Google Denies Russian Media Claims on Data Localization Move

Images remixed by Kevin Rothrock.

Images remixed by Kevin Rothrock.

After reports in Russian media alleged that Google was bowing to Russia's demands and moving to store Russian users’ data on servers inside the country, Google representatives denied these claims and told Global Voices these reports were “inaccurate.”

Last week, RBC news agency reported that Google allegedly agreed to comply with the Russian data retention law and had already moved some of its user data storage facilities to data centers on Russian soil. RBC said this was revealed at a conference hosted by the Russian Communications Ministry in late March, for which RBC was able to procure a transcript. RBC reported that a representative of Rostelecom, one of Russia's leading telecommunications providers, claimed they were hired by Google to store their data at a “high-security data-server facility with close ties to the state.” But after the fact, Rostelecom refused to comment on the matter.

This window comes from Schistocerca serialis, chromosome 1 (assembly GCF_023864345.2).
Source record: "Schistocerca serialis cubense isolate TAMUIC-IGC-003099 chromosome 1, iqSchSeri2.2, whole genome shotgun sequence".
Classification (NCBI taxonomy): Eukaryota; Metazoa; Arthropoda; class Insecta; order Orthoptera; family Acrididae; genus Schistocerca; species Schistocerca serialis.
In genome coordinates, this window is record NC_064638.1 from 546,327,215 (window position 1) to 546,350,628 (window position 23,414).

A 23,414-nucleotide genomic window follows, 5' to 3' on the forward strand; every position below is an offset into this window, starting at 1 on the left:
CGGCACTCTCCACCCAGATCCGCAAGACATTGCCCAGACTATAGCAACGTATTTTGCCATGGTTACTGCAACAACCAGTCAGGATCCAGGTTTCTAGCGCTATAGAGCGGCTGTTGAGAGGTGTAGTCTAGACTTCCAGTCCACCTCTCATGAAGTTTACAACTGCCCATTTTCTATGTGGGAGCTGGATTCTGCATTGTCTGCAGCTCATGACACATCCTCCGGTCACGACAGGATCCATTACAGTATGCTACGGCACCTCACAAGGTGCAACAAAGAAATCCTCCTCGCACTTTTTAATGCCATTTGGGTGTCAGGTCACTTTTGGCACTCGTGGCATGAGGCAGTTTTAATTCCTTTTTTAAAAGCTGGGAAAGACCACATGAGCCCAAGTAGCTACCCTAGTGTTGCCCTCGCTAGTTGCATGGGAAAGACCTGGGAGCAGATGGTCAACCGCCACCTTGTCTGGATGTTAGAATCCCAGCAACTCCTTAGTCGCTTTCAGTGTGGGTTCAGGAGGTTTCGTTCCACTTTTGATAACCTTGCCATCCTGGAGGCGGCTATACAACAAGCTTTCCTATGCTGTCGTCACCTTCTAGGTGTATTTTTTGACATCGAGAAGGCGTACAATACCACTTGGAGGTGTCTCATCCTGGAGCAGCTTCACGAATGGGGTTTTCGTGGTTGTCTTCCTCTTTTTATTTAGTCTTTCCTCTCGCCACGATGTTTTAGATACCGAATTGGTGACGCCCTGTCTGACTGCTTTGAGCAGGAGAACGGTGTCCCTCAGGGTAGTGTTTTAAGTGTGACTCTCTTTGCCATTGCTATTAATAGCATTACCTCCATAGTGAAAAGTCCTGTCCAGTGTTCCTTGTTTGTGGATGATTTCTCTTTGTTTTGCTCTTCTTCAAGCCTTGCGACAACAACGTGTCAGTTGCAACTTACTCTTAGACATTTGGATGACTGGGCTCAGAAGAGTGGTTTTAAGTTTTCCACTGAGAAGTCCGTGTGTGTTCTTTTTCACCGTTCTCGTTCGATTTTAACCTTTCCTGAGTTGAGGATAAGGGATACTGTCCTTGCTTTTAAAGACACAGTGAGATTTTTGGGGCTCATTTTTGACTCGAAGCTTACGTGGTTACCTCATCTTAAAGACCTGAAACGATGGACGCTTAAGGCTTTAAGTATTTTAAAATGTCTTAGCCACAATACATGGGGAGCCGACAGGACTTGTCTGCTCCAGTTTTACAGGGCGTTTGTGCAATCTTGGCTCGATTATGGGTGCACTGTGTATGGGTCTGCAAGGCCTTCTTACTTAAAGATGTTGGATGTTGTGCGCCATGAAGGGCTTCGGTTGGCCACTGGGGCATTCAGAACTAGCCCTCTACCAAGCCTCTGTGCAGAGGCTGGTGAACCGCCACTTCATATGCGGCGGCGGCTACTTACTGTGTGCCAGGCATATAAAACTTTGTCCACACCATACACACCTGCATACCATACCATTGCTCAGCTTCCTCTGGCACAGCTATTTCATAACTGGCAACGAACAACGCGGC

Global Voices contacted Google policy staff members to inquire about the claims. They said the reports about Google storing user data in Russia were “inaccurate,” but gave no further details on Google's reaction or actions in regards to the data retention law and its demands.

Google's denial of their collaboration with Russian authorities comes on the heels of reports about other companies, like eBay and PayPal, agreeing to start storing Russian user data in Russia, as mandated by the new data retention law that comes into power on September 1, 2015.

If RBC's sources misrepresented Google's actions in this case, this leaves many questions unresolved. Why would they do this? Who would benefit from such a misrepresentation? Russia certainly wants its new law to be recognized by international Internet companies doing business in Russia, and having an important player like Google on their side would be a definite advantage. But insisting Google agreed to the data localization demands when they did not would help no one, and would only make the Russian authorities look more desperate in their quest to increase control over the activities of Russian users.


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